Employers face the dual struggle of protecting the safety of their workforce and their products while simultaneously complying with laws addressing background check information. On one hand, it can be a risk to hire a candidate with a concerning criminal background. On the other hand, missing a technical step in the various laws could lead to devastating and expensive liability.
On September 29, 2016 Amy L. Hemenway, Partner in the Labor and Employment Practice Group at Harter Secrest & Emery, will participate in a breakfast forum titled Overtime Understood at Milos Restaurant in Williamsville. She and Joseph Wutz, a Manager with The Bonadio Group, will discuss the implications of the Department of Labor’s new overtime rules for non-profit businesses.
HSE Labor and Employment attorneys Amy L. Hemenway and Benjamin E. Mudrick discussed the Department of Labor's May 18th final rule implementing changes to the tests to qualify for the white collar exemptions from overtime under the federal Fair Labor Standards Act.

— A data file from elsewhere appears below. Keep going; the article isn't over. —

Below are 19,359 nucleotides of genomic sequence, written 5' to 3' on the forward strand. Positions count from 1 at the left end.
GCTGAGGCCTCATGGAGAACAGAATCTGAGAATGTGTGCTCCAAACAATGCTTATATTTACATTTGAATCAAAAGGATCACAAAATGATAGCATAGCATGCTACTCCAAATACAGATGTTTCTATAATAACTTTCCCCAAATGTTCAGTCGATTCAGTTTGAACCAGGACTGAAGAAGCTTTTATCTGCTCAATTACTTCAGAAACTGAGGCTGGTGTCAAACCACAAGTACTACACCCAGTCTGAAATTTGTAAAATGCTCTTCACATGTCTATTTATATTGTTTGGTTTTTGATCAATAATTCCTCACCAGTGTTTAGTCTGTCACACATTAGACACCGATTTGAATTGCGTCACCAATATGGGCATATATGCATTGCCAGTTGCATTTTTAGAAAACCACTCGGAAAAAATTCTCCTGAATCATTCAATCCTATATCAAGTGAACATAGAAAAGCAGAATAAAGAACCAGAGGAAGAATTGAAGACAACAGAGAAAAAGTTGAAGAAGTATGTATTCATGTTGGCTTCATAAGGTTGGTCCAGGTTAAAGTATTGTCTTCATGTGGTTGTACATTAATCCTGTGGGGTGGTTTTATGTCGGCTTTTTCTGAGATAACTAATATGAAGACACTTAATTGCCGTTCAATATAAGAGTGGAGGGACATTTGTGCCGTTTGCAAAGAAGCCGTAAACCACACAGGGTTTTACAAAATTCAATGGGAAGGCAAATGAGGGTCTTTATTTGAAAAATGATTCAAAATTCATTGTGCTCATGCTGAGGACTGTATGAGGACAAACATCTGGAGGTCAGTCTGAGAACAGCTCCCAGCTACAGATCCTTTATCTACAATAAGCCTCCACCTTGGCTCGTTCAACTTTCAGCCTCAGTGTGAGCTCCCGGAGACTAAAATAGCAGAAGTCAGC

On May 18, 2016, the U.S. Department of Labor announced a final rule calling for changes to the regulations governing the three white collar (executive, administrative and professional) exemptions from overtime under the federal Fair Labor Standards Act. The final rule, which follows a proposed rule issued in July 2015, takes effect December 1, 2016.
On May 11, 2016, President Obama signed into law the Defend Trade Secrets Act of 2016 (DTSA). Among other things, the DTSA provides immunity to individuals who disclose trade secrets in the course of a whistleblower retaliation lawsuit, provided the trade secrets are filed under seal, or who disclose trade secrets to the government and/or an attorney solely for the purpose of reporting or investigating a suspected violation of the law.